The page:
Early breastfeeding support for first-time UK mothers: Study based on video diaries

Authors: Taylor, A., Ryan, K., Alexander, J. and van Teijlingen, E.

Conference: 31st ICM Congress Midwives making a difference in the world

Dates: 18-22 June 2017

Journal: http://www.midwives2017.org/scientific-programme

Place of Publication: The Hague, the Netherlands


Background: Growing evidence consistently demonstrates that maternal and infant mortality and morbidity are reduced by breastfeeding and yet breastfeeding rates in the UK are poor (Rollins et al. 2016).

Purpose/Objective: This qualitative UK study explored the everyday experiences of first-time breastfeeding mothers in the early weeks. Method: A purposeful sampling method was used to recruit five mothers who were breastfeeding their first full term healthy baby. Using camcorders, they recorded their real-time experiences of breastfeeding in video diaries, until they perceived their infant feeding was established. To ensure the audio-visual elements of the video were analysed effectively, a multi-dimensional approach involving thematic analysis was developed. NHS Research Ethics Committee approved the study.

Key Findings: The daily support conundrum mothers faced was a major theme. Subthemes included mothers’ experiences of the healthcare services when they felt caught up in medicalised surveillance. At best they felt reassured of being on the right track, at worst it sabotaged breastfeeding because they felt professionals victimised them through perceived authoritarian, didactic, disrespectful approaches to care. Subthemes also included how mothers managed support from family and friends including when they felt nurtured, when well-meaning support that was intended to help them find a new equilibrium compromised breastfeeding, and when opinions appeared to deliberately interfere with breastfeeding. Findings will be illustrated with video clips.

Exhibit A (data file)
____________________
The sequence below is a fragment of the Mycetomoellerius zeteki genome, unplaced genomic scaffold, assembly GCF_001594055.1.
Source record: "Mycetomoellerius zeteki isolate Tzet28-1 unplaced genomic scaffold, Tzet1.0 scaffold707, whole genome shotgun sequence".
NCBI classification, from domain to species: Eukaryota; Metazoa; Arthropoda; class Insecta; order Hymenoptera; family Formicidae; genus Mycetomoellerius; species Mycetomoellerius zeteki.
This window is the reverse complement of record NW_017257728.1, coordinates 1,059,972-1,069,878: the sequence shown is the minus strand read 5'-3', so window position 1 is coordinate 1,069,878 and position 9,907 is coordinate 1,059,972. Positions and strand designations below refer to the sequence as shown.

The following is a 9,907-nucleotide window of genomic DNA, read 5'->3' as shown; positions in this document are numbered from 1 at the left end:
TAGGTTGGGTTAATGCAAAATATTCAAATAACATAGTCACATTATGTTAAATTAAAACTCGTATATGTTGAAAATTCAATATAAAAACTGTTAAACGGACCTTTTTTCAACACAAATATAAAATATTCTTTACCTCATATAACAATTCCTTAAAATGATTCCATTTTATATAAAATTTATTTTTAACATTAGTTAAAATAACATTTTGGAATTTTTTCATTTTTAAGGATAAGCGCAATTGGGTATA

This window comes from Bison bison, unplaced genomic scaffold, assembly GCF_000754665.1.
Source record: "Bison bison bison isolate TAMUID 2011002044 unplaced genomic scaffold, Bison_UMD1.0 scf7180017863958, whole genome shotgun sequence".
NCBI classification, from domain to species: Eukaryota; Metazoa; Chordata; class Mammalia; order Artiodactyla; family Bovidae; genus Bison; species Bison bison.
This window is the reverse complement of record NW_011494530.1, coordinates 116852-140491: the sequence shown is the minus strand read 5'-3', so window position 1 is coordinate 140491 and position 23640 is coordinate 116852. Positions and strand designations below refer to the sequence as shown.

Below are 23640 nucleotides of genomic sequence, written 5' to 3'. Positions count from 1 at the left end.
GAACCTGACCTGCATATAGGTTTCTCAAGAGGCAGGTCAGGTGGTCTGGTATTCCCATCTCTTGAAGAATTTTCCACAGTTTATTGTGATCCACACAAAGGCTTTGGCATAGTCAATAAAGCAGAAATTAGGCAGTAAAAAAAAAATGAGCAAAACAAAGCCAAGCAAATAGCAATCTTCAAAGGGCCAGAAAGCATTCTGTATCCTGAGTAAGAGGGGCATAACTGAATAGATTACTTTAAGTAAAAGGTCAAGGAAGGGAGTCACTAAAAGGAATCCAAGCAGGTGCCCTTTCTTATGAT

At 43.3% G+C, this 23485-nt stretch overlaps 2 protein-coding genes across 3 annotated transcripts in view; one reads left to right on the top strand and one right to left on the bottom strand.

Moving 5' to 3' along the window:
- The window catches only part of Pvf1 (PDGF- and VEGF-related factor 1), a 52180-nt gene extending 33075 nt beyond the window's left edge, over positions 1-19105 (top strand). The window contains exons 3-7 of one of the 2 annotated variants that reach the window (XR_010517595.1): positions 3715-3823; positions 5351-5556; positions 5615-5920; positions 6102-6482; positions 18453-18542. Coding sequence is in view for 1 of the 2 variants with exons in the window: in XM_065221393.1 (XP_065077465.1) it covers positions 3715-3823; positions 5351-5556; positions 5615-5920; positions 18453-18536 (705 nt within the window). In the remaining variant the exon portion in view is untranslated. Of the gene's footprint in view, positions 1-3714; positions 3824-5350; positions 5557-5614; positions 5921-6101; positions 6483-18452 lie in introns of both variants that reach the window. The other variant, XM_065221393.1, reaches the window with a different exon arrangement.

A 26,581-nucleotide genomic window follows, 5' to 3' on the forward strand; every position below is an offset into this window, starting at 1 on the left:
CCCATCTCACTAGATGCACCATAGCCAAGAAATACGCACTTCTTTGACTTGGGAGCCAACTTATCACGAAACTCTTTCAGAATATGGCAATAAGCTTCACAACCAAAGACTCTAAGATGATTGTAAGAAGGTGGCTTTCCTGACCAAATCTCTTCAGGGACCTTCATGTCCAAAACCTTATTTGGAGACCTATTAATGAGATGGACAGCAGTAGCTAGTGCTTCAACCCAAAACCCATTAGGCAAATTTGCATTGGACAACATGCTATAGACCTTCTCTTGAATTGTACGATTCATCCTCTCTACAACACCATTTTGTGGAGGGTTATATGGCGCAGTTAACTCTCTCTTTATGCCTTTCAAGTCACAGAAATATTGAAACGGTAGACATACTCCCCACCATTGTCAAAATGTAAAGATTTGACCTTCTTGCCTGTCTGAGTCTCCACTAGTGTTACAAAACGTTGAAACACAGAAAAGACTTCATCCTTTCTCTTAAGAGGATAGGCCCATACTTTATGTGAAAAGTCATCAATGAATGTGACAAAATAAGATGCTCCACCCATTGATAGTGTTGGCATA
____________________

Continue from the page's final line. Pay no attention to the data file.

Discussion: Practice Implications: Midwifery education needs to focus more on practical support and communication strategies to prepare practitioners to sit alongside breastfeeding mothers without them feeling watched, judged, or manhandled. Midwives need to work with partners and families to prepare them for the realities of breastfeeding, developing practical strategies that build confidence and do not take them away from their babies. Future research needs to explore how relationship-based support can be provided by professionalism that is not driven by monitoring.

Supported by Bournemouth University & Iolanthe Midwifery Trust.

References: Rollins, N. C., Bhandari, N., Hajeebhoy, N., Horton, S., Lutter, C. K., Martines, J. C., Piwoz, E. G., Richter, L. M., and Victora, C. G., 2016. Why invest, and what it will take to improve breastfeeding practices? The Lancet [online], 387 (10017), 491–504.

Source: Manual